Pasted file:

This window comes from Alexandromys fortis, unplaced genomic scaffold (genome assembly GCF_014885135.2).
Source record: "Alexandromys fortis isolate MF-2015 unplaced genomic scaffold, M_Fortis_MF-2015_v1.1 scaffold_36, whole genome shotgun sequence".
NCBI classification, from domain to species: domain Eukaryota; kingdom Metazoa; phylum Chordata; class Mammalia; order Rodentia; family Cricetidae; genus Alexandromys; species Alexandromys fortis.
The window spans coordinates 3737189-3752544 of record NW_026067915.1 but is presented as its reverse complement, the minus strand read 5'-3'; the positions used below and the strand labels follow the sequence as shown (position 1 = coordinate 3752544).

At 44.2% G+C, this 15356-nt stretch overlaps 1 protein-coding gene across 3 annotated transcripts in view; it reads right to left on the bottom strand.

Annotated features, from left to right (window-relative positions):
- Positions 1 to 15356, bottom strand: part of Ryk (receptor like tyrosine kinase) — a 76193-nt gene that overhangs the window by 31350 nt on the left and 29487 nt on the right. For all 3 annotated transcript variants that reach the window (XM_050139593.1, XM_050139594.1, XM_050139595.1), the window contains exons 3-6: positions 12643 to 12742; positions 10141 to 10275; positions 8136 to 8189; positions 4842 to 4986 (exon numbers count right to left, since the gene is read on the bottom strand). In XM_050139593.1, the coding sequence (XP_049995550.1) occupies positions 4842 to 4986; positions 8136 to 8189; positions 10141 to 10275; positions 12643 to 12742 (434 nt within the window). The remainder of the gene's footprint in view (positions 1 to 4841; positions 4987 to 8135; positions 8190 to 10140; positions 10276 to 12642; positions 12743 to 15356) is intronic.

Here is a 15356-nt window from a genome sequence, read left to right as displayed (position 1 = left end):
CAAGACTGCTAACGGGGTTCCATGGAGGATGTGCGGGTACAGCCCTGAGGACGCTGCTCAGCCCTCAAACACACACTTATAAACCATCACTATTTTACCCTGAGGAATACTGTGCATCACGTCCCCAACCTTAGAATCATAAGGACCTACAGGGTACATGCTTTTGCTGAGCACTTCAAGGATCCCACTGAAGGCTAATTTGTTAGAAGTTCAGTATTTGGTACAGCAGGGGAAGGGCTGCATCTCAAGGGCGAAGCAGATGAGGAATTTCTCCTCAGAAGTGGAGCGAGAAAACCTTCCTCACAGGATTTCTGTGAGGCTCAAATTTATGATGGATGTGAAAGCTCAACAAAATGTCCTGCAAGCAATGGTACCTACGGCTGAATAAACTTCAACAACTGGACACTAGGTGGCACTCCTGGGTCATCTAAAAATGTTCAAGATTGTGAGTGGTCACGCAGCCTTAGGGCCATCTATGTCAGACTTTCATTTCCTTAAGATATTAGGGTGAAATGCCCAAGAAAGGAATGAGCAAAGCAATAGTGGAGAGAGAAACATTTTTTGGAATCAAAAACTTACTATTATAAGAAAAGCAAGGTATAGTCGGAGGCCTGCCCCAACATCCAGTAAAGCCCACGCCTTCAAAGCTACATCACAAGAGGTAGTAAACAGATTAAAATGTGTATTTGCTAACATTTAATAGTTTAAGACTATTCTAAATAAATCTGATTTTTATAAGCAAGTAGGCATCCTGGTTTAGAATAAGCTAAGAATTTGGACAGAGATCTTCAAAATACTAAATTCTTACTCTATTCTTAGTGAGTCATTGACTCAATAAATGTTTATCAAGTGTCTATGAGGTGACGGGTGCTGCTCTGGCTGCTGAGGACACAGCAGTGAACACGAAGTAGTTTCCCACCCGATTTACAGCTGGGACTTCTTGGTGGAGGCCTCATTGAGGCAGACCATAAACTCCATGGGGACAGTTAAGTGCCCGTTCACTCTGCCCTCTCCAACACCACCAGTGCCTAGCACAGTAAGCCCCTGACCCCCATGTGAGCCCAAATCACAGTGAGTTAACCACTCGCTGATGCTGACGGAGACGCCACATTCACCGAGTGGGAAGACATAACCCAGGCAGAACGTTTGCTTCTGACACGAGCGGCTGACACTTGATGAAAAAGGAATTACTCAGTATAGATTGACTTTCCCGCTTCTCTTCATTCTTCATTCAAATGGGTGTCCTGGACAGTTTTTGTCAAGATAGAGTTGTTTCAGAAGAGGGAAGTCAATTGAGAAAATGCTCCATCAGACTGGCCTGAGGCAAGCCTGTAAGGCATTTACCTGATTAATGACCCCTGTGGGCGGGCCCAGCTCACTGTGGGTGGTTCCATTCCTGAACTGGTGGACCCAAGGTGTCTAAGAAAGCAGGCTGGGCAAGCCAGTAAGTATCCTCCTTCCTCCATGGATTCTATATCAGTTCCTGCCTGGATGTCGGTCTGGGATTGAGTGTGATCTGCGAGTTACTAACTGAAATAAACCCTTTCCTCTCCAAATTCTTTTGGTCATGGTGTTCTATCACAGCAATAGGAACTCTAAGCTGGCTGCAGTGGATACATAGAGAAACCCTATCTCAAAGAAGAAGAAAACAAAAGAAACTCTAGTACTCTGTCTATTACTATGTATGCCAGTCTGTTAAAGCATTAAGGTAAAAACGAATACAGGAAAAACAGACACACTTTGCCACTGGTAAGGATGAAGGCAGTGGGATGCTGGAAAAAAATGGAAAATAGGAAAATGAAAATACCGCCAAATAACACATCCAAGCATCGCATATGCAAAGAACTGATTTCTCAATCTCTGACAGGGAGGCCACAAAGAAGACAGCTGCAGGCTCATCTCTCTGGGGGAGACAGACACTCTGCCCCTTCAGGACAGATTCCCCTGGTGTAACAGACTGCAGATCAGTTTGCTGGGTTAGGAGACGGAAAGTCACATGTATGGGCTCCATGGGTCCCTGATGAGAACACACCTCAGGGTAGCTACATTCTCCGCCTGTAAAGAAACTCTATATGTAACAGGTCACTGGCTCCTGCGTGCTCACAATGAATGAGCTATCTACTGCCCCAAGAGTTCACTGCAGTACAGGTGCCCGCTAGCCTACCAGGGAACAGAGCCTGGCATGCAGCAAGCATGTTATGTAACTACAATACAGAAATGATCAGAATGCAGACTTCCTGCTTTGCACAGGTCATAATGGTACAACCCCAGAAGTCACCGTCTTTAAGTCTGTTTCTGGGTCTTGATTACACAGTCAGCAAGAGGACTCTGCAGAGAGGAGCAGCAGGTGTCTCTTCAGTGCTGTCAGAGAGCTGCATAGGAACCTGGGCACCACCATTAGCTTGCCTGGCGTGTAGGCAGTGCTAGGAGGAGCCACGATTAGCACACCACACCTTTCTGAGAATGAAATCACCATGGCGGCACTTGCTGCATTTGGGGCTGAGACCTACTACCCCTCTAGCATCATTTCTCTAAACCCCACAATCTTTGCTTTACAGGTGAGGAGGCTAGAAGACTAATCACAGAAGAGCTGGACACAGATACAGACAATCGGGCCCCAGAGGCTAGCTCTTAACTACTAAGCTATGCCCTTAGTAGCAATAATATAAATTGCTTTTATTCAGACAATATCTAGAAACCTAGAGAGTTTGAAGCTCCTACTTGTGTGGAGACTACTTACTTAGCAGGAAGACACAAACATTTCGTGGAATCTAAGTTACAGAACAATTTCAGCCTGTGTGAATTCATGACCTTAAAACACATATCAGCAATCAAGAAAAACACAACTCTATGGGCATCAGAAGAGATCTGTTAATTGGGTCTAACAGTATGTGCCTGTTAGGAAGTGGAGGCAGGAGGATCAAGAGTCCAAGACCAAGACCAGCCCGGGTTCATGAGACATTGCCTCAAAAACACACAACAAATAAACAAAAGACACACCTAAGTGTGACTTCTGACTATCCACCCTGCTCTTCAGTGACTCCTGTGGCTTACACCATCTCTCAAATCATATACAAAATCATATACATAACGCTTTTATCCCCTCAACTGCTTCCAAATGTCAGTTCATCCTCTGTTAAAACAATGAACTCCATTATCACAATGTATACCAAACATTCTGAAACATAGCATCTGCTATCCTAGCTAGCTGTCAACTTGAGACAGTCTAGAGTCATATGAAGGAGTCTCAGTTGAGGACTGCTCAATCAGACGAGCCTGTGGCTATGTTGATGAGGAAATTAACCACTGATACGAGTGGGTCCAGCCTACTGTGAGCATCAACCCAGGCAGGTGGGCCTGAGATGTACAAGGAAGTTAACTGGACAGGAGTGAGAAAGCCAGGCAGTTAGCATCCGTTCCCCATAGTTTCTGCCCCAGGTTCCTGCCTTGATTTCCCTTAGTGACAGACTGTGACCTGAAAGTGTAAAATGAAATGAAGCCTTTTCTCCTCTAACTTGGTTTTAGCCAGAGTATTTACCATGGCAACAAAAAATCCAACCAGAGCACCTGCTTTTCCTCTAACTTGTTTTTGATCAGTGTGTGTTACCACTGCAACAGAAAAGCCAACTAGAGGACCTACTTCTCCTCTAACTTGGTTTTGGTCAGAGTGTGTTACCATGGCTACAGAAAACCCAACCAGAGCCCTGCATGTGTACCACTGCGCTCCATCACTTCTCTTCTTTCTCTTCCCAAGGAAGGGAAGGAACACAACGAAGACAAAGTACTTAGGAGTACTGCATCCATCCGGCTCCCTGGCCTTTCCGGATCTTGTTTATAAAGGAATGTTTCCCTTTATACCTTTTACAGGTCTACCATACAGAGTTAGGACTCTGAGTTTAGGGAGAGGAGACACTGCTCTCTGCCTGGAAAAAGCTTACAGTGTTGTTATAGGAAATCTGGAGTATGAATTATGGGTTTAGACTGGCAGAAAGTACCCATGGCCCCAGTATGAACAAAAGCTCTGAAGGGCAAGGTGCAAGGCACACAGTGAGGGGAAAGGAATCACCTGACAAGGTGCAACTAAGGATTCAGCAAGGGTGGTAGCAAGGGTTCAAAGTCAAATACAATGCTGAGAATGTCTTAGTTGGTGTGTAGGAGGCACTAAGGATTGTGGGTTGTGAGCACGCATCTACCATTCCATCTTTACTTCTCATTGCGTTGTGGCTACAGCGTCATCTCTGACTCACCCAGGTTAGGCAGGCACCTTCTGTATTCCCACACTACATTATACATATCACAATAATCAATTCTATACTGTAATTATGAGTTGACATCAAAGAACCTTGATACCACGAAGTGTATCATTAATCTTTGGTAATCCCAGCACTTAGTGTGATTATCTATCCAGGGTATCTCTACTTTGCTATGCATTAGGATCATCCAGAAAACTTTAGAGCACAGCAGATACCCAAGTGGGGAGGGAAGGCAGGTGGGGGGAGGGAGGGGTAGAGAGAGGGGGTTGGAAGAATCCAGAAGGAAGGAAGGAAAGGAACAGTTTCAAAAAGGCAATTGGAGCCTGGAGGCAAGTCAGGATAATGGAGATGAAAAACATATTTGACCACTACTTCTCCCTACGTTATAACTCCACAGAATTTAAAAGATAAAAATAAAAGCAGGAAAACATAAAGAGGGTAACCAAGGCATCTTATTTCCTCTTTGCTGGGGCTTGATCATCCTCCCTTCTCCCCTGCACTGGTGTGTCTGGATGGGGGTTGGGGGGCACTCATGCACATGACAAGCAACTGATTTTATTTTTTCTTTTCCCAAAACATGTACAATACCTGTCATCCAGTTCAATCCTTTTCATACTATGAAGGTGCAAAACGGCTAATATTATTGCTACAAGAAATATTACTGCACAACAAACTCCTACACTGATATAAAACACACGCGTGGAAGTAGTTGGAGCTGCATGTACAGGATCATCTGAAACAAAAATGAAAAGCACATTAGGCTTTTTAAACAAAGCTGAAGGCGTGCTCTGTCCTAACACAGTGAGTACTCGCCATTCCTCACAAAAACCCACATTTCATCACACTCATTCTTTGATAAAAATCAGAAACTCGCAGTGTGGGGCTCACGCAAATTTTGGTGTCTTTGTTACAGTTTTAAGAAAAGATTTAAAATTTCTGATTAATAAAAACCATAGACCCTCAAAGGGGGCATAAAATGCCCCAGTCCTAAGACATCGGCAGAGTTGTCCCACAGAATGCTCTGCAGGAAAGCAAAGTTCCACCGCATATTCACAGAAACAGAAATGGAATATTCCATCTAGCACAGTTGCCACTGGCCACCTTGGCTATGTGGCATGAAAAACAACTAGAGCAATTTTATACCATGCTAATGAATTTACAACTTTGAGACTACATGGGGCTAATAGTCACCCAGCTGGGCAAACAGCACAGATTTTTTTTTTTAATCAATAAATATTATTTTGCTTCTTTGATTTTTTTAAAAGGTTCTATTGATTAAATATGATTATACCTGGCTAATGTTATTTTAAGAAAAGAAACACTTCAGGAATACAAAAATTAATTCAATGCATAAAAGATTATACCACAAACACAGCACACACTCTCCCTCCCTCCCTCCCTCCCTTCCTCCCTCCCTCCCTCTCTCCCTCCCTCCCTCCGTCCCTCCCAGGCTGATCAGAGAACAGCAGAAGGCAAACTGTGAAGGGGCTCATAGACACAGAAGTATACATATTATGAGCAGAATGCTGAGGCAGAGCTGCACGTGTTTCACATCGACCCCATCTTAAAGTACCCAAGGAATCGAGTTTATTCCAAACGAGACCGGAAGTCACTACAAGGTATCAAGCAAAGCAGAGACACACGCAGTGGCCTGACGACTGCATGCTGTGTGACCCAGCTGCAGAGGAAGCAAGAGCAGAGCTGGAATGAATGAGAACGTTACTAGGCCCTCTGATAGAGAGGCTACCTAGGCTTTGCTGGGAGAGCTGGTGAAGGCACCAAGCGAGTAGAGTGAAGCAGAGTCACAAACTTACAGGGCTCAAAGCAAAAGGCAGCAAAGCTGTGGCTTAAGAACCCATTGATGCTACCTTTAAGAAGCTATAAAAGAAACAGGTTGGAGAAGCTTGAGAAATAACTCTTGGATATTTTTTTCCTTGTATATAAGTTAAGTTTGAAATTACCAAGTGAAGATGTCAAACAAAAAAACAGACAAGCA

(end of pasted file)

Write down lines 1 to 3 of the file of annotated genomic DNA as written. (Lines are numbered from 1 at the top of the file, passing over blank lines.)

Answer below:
This window comes from Alexandromys fortis, unplaced genomic scaffold (genome assembly GCF_014885135.2).
Source record: "Alexandromys fortis isolate MF-2015 unplaced genomic scaffold, M_Fortis_MF-2015_v1.1 scaffold_36, whole genome shotgun sequence".
NCBI classification, from domain to species: domain Eukaryota; kingdom Metazoa; phylum Chordata; class Mammalia; order Rodentia; family Cricetidae; genus Alexandromys; species Alexandromys fortis.